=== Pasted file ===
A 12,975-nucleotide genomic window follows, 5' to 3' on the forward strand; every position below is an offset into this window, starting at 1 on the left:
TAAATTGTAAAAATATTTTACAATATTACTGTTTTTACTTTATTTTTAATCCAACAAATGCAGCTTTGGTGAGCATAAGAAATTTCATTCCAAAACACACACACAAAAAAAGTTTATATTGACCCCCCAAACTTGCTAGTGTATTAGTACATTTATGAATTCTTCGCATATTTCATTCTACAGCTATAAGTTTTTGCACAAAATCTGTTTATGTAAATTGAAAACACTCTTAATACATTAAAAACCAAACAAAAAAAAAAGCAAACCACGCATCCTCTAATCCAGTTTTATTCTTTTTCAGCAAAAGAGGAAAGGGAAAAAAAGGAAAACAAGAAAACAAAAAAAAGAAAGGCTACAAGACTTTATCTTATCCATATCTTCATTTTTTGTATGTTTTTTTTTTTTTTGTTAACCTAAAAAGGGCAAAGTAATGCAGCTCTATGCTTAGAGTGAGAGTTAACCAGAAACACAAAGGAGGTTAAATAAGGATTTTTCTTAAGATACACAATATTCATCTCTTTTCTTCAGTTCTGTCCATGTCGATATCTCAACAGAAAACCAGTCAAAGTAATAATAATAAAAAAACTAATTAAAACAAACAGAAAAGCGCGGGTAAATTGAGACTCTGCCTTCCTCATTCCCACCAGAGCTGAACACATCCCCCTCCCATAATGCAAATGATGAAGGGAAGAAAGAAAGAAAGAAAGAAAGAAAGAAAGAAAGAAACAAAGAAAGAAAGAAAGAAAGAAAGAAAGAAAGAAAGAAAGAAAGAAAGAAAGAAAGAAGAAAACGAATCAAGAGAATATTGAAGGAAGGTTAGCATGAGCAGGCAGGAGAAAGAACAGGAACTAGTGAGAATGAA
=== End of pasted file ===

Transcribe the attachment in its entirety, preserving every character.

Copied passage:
A 12,975-nucleotide genomic window follows, 5' to 3' on the forward strand; every position below is an offset into this window, starting at 1 on the left:
TAAATTGTAAAAATATTTTACAATATTACTGTTTTTACTTTATTTTTAATCCAACAAATGCAGCTTTGGTGAGCATAAGAAATTTCATTCCAAAACACACACACAAAAAAAGTTTATATTGACCCCCCAAACTTGCTAGTGTATTAGTACATTTATGAATTCTTCGCATATTTCATTCTACAGCTATAAGTTTTTGCACAAAATCTGTTTATGTAAATTGAAAACACTCTTAATACATTAAAAACCAAACAAAAAAAAAAGCAAACCACGCATCCTCTAATCCAGTTTTATTCTTTTTCAGCAAAAGAGGAAAGGGAAAAAAAGGAAAACAAGAAAACAAAAAAAAGAAAGGCTACAAGACTTTATCTTATCCATATCTTCATTTTTTGTATGTTTTTTTTTTTTTTGTTAACCTAAAAAGGGCAAAGTAATGCAGCTCTATGCTTAGAGTGAGAGTTAACCAGAAACACAAAGGAGGTTAAATAAGGATTTTTCTTAAGATACACAATATTCATCTCTTTTCTTCAGTTCTGTCCATGTCGATATCTCAACAGAAAACCAGTCAAAGTAATAATAATAAAAAAACTAATTAAAACAAACAGAAAAGCGCGGGTAAATTGAGACTCTGCCTTCCTCATTCCCACCAGAGCTGAACACATCCCCCTCCCATAATGCAAATGATGAAGGGAAGAAAGAAAGAAAGAAAGAAAGAAAGAAAGAAAGAAACAAAGAAAGAAAGAAAGAAAGAAAGAAAGAAAGAAAGAAAGAAAGAAAGAAAGAAAGAAGAAAACGAATCAAGAGAATATTGAAGGAAGGTTAGCATGAGCAGGCAGGAGAAAGAACAGGAACTAGTGAGAATGAA